fast-twitch fibers contract quickly and fatigue quickly. adapted to preform anaerobic metabolism.
slow-twitch fibers contract more slowly and are more resistant to fatigue. better suited for aerobic metabolism.
most stationary end of the muscle origin (head)
end of the muscle undergoing the greatest movement insertion
portion of the muscle between the origin and the insertion belly
can muscles have multiple origins yes
muscles that work together to accomplish specific movements synergists
muscles that work in opposition to one another antagonists
among a group of synergists, if one muscle plays the major role in accomplishing the desired movement it is the… prime mover
raises the eyebrow occipitofrontalis
closes the eyelids orbicularis oculi
puckers the lips orbicularis oris
flattens the cheeks buccinators
kissing muscles orbicularis oris and buccinators
smiling muscle zygomaticus
sneering levator labii superioris
frowning depressor anguli oris
chewing mastification
4 pairs of mastification muscles 2 pairs of pterygoids, temporalis, and masseter
change shape of the tongue intrinsic tongue muscles
move the tongue extrinsic tongue muscles
sternocleidomastoid lateral neck muscle and prime mover
group of muscles on each side of the back, responsible for keeping the back straight and the body erect. erector spinae
muscles that move the thorax thoracic muscles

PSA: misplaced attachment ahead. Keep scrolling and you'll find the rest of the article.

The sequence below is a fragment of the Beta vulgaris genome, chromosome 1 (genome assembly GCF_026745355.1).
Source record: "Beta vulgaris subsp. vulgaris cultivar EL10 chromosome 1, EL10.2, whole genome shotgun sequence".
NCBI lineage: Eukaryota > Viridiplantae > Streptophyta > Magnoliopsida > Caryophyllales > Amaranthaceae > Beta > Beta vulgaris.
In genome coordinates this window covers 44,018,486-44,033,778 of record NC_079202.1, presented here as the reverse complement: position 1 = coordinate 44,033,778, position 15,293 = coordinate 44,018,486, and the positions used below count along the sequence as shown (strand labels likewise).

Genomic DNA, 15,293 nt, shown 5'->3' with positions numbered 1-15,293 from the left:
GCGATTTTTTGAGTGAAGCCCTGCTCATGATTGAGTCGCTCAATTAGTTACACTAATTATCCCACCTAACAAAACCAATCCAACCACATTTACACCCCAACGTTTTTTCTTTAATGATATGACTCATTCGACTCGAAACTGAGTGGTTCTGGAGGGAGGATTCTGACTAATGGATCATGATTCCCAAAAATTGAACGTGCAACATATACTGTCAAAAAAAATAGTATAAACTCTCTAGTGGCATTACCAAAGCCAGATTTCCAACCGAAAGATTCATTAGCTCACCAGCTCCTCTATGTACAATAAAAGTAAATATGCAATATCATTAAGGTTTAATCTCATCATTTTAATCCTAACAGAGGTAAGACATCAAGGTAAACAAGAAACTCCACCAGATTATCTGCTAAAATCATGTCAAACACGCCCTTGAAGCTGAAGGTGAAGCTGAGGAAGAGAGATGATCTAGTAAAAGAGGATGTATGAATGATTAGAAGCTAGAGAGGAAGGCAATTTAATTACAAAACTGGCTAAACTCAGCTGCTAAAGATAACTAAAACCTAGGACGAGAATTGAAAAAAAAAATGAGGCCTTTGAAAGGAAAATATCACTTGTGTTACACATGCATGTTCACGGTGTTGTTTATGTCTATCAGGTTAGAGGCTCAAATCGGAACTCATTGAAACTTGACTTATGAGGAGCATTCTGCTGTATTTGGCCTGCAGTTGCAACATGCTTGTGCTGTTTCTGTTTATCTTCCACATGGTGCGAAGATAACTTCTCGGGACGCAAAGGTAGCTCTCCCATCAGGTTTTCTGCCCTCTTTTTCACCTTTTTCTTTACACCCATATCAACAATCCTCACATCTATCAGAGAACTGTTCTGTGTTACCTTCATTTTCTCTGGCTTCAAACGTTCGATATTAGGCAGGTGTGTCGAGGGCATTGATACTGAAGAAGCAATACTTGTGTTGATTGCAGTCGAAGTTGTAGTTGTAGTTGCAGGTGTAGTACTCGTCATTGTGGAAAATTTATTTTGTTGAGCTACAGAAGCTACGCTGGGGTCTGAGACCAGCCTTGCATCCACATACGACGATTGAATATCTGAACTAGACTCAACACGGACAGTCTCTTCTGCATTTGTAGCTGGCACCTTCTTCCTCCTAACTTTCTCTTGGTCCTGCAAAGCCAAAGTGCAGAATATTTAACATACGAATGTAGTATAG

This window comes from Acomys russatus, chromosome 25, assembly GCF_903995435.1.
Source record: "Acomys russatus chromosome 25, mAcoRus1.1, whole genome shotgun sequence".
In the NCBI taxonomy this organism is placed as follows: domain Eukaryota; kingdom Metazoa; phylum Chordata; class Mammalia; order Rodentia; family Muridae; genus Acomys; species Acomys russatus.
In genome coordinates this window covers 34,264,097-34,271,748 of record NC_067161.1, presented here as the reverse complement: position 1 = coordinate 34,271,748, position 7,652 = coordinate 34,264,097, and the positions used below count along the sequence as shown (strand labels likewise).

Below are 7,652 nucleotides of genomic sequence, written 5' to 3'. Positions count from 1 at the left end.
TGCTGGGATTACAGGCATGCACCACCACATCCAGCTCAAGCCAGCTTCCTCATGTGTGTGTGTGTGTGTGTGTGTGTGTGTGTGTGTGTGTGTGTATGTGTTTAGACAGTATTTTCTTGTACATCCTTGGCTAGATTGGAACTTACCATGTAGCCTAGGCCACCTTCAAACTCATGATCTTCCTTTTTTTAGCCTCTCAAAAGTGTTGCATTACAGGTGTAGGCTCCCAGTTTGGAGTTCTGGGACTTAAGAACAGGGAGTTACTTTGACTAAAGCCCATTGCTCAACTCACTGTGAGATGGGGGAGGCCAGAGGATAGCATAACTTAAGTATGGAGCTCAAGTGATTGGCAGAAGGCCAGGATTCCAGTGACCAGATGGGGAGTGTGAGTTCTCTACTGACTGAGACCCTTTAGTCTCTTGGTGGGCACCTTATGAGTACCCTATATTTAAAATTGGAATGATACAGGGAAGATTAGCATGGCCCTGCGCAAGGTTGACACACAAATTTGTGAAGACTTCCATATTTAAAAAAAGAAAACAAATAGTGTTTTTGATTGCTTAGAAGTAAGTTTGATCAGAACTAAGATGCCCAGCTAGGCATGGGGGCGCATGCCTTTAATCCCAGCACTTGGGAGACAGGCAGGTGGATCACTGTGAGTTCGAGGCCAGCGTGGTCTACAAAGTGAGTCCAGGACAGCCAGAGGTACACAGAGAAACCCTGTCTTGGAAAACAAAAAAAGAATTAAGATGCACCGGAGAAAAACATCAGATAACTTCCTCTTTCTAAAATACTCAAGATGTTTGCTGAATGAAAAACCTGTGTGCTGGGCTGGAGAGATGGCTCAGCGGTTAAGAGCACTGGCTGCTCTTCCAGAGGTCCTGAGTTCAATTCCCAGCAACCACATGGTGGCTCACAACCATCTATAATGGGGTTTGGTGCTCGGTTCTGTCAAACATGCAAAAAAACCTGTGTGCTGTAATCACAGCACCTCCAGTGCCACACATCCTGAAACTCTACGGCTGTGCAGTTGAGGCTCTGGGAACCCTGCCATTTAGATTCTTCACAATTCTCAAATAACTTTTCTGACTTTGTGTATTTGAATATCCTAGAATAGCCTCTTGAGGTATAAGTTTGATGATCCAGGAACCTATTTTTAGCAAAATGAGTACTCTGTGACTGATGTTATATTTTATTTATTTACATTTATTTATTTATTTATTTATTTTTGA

most involved in breathing external intercostals and external intercostals
elevate the ribs during inspiration external intercostal
contract during forced expiration (dome shaped) internal instercostal
accomplishes quiet breathing diaphragm
tendinous area of the abdominal wall linea alba
on each side of the linea alba is the rectus abdominis
crosses the rectus abdominis at three or more locations, causing the abdominal wall of a well-muscled person to appear segmented tendinous inscriptions
rotates scapula trapezius
pulls scapula anteriorly serratus anterior
The arm is attached to the thorax by the pectoralis major and latissimus dorsi muscles
adducts and flexes the arm Pectoralis major
medially rotates, adducts, and powerfully extends the arm Latissimus dorsi
attaches the humerus to the scapula and clavicle, and is the major abductor of theupper limb Deltoid
extends the forearm Triceps brachii
flexes the forearm, Occupies the anterior compartment of the arm. Biceps brachii
flexes forearm Brachialis
flexes and supinates the forearm Brachioradialis
strong band of fibrous connective tissue that covers the flexor and extensor tendons and holds them in place Retinaculum (bracelet
flexes the wrist Flexor carpi
extends the wrist Extensor carpi
flexes the fingers Flexor digitorum
extends the fingers Extensor digitorum
19 hand musclesm located within the hand. intrinsic hand muscles
located between the metacarpals, are responsible for abduction and adduction of the fingers. Interossi
buttocks. Gluteus maximus
hip muscle and common injection site. Gluteus medius
extends the leg Quadriceps femoris
“tailors muscle”; flexes the thigh Sartorius
flexes the leg and extends the thigh Hamstring muscles
form the calf muscle (calcaneal tendon (Achilles tendon)) Gastrocnemius and soleus
lateral muscles of the leg peroneus muscles
20 muscles located within the foot that flex, extend, abduct, and adduct the toes. intrinsic foot muscles